Vol 1 No. 24
The above subject might suggest something that has been lost to Calhoun county, but which we claim is still here, provided the editor spelled the word wrong and let it end with a Y, instead of ending with “ERS”. To say, or to write about a Treasury of Calhoun county, we would have to put it in the plural form, because we are possessed with many different treasurys in this good out county. We have a treasury in our good farm lands, a treasury in our fair liberty-loving and justice-loving people, a treasury in pretty women. Oh, Lordy, just look what a fine subject we would have to branch out on - Calhoun’s treasurys. But that was not the object of this sketch. The Ex-County Treasurers, the men who have constituted a part of the county’s officialdom in the past, and as far back as I can recollect.
The next Treasurer of the county was J. D. Therrel, a one-legged confederate soldier who served from 1888 to 1890, the term of the office of treasurer at that time being two years, He served only one term.
In 1890, and before the new state constitution had gone into
effect making the office a four years term, Mr. W. J. Patterson became County treasurer for a two-years term until 1892,
when he was reelected for a four years term and served until 1896, which was a
longer term than any man had held the office.
Mr. Patterson is the first we
come to as living Ex-Treasurers of the county, and now resides at
The next sucessor [sic] of treasurer was J. C. Campbell, from 1896 to 1900. In those days this office was regarded as about the most important office of the county, and men of the very best character, stability and honesty were always chosen for the position but in later years the legislatures got to dabbling with the office and finally abolished it. Very little was saved financially by the act, and we have thought it was a grave error, for most any citizen could go talk to the treasurer and find in a few minute just how the county stood financially in all its funds, where as under the new system of depositories requires much figuring, auditing, etc. and as a result the financial status is never known to the citizen and a taxpayer.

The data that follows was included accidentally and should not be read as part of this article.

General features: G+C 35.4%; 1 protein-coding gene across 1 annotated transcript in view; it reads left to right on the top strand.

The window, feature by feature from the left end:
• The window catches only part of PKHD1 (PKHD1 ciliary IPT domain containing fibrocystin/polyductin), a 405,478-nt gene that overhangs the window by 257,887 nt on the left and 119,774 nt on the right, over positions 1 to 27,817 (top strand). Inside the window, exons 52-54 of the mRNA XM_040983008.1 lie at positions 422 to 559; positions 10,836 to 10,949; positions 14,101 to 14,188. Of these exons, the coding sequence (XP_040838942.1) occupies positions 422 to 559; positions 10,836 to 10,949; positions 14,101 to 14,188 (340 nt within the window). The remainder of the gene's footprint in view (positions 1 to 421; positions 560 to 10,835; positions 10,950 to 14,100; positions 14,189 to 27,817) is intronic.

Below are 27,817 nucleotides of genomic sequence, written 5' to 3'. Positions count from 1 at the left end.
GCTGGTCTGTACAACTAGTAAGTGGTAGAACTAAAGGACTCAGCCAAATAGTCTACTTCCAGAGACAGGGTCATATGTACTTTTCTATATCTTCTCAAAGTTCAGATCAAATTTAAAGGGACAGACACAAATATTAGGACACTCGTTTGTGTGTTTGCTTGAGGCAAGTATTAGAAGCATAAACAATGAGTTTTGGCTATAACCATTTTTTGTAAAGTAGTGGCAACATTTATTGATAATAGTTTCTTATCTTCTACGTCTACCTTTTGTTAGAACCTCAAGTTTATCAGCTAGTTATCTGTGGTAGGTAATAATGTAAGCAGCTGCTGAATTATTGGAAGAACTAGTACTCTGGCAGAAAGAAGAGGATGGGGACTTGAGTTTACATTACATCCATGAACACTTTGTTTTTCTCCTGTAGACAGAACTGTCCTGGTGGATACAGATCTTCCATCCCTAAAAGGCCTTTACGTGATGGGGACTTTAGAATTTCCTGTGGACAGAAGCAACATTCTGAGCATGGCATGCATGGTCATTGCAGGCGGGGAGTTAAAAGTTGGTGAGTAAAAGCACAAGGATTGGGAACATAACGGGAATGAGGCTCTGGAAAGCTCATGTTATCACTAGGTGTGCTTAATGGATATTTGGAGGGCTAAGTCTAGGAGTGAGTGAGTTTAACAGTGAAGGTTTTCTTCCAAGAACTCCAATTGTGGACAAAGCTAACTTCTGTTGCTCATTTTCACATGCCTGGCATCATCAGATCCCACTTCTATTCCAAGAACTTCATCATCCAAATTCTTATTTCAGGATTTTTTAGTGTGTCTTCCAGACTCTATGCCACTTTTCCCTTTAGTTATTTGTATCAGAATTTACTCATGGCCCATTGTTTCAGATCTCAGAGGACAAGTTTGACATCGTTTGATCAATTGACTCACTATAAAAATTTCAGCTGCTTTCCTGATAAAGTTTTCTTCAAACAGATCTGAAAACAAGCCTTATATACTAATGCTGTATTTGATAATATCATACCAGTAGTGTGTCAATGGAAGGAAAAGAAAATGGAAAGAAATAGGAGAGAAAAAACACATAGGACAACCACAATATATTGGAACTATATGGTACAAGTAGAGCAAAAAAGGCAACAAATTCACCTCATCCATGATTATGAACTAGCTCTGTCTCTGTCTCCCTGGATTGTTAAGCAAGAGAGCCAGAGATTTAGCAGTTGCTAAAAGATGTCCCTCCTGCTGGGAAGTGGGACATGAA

Our next county treasurer was J. A. Killingsworth who held the office for one term from 1900 to 1904. He, too, made a good official. The next in succession was Malley C. Stoddard, who assumed the office in 1904 and served until 1908. He was succeeded by Mr. H. G. Anderson, who was treasurer from 1908 to 1912. The last three have been dead for several years.
In 1912, W. T. Ragland assumed the office and served for a four years term, until 1916, and is still living. In 1916, M. C. Stoddard became treasurer again, but died during his term, and in a special election for the unexpired term Uncle Jim Hitt, of Slate Springs, was elected and served until 1920. He was succeeded in 1920 by C. S. Crutchfield who served until 1924. At the expiration of this term Crutchfield had killed the office, or else it killed him, politically, it’s hard to tell which. At any rate, he ran for Circuit Clerk immediately afterward and didn’t get it. Well many of us have run one time and did not get there, including ye scribe.
We were just about to leave out the last Treasurer of the
county, however, Foss W. Martin was
the last of the
Well, so long, boys, we’ll try some of the others in our next. J. B. Going
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Return to Early Calhoun History.